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Art School Confidential
Reviewed by Navin Vembar, © 2006

Format: Movie
By:   Terry Zwigoff (Director) & Daniel Clowes (Writer)
Genre:   Comic Adaptation
Released:   May 5, 2006
Review Date:   May 18, 2006
Audience Rating:   R
RevSF Rating:   2/10 (What Is This?)

Sometimes it seems like Terry Zwigoff, the director of Art School Confidential, wants the movie to be his A Modest Proposal for artists. Instead, he succeeds only in being Bill O'Reilly for People in Black Turtlenecks.

There is this thing that O'Reilly does, where people call in with a point about factual errors, or a dissenting opinion, and he starts frothing and gesticulating and generally turns into some sort of whirling Dervish, attacking the person who has a contrary thought via sheer volume and control of the phone line. Zwigoff does the same thing here, except to what he views as the institutionalized art world.

The movie is about a young man, Jerome (Max Minghella), arriving at the Strathmore Art School in New York City after high school. There he meets a cavalcade of cliches -- the suck-up, the artiste, the older student, etc. -- a fact pointed out quite loudly by one of his classmates. Here's a basic rule about satire: Even if the author of a piece is aware of the fact he is filling his work with stereotypes, they still must be used effectively, especially if the whole point is to criticize people like them. I will be generous and say that this is when the movie starts falling apart, despite the fact my very first note about "easy, predictable humor" was written around the five-minute mark.

Jerome grows disenchanted as his own competent, realistic drawings are ignored in favor of more abstract pieces or, most gallingly, grade-school quality renderings of tanks and cars done by a newcomer named Jonah (Matt Keeslar), who is seen as "forgetting what painting is" in order to create his work. When Jerome protests, he is attacked from all sides, called an asshole, and shunned. We are bombarded with example after example of hypocrisy and narrow-mindedness, and we are asked to side with the unlikable Jerome without any real justification. We are not allowed to entertain the possibility that there is good art out there unlike Jerome's.

As a further insult, Jerome's object of empty, superficial desire and subject of most of his drawings, the nude model Audrey (Sophia Myles), falls for Jonah. I say "empty" simply because he becomes infatuated with her after a sighting of her walking across campus and, of course, a posing session, after which he draws many Kate-Winslet-in-Titanic-style nudes of her. Jerome's film-maker roommate (Ethan Suplee) initiates a plan to get Jerome to lose his virginity so he does not waste his time chasing "prime real estate."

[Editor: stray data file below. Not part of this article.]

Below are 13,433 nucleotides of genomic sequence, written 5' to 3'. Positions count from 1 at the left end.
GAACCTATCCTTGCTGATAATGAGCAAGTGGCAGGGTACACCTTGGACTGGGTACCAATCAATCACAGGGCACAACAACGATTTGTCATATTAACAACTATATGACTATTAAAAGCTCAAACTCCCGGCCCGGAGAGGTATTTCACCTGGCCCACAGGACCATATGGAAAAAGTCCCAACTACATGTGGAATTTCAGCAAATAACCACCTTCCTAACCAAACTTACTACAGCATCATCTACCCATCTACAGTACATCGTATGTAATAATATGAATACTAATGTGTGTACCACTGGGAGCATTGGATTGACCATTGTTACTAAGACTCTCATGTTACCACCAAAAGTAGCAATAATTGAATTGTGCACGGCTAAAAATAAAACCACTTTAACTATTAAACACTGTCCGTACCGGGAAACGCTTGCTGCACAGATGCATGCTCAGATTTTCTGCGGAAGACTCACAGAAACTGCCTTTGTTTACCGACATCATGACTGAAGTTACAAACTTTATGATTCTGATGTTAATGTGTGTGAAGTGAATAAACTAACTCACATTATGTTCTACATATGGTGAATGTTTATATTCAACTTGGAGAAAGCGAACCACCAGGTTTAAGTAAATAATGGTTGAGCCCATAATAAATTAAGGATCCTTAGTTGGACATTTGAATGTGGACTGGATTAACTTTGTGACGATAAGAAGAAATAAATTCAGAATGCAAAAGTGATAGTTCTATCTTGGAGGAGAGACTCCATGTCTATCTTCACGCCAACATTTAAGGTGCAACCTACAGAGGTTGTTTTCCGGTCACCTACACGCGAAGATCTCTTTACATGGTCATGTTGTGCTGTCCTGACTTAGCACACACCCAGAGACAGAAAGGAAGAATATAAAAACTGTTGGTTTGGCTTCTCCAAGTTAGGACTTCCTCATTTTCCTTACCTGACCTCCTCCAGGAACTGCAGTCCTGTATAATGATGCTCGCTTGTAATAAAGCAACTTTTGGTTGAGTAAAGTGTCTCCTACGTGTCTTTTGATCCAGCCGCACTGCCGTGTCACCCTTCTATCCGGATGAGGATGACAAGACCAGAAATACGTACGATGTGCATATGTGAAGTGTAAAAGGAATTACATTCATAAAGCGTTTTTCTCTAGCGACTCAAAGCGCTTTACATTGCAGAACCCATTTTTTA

All the while, someone called the Strathmore Strangler is killing people near the campus, and the police are hassling the artists about it because they, in the cops' eyes, are freaks. Of course, the officers, or "brownshirts", as a gallery owner calls them, are donut-eating homophobes with emasculating wives.

In the last two paragraphs, I have described a romantic comedy, a teen sex romp, and a thriller. These plots do not gel at all. But, once again, Zwigoff gives us a moment where he implies he is aware of that, when Suplee's filmmaker says something about "cramming in a love story because that sells tickets."

As we approach the end of the movie, bored and listless and thinking up grocery lists, this sort of clumsy satire is foisted on us again and again. In one of the few funny moments in the film, we see Jerome's parents, through a swinging door, celebrating the news that he finally has a girlfriend for the first time. Sure, it's a bit easy, but worth a chuckle. One that's quickly silenced by his sister saying, "We always thought you were a homo."

We know! Despite what Zwigoff and writer Daniel Clowes (who very loosely adapted his three-page comic of the same name) think, we are not incapable of figuring this out. We are continually confronted with the obvious and over-explained. Are we meant to be shocked by the completely unheard of idea that the art world is vicious and masturbatory? Is this news? That art is pretty much like every other field that involves more than two humans -- full of blowhards and self-congratulation?

At least, cynics like me aren't surprised. Which is part of why this movie is such a disappointment to me. I enjoy Clowes' and Zwigoff's work, including their prior collaboration on Ghost World, also an adaptation of a Clowes comic. And sure, Clowes' misanthropy can be wearing at times, but I can see what he's saying.

Here's what you do. Throw in a DVD of Ghost World and find the scene where Ileanna Douglas' spacey art-teacher, in the process of trying to hug everyone in class, knocks over a student project that's nothing more than Tinkertoys while Enid, our protagonist, is slowly backing away through the group to avoid the hug. It is a moment of well-characterized, subtle humor.

I am going to pretend that Art School Confidential was that scene on repeat for an hour, instead of this exercise in using a sledgehammer to kill a mosquito while being told, repeatedly and condescendingly, that it's a flyswatter.

RevSF contributor Navin Vembar is not a pipe.

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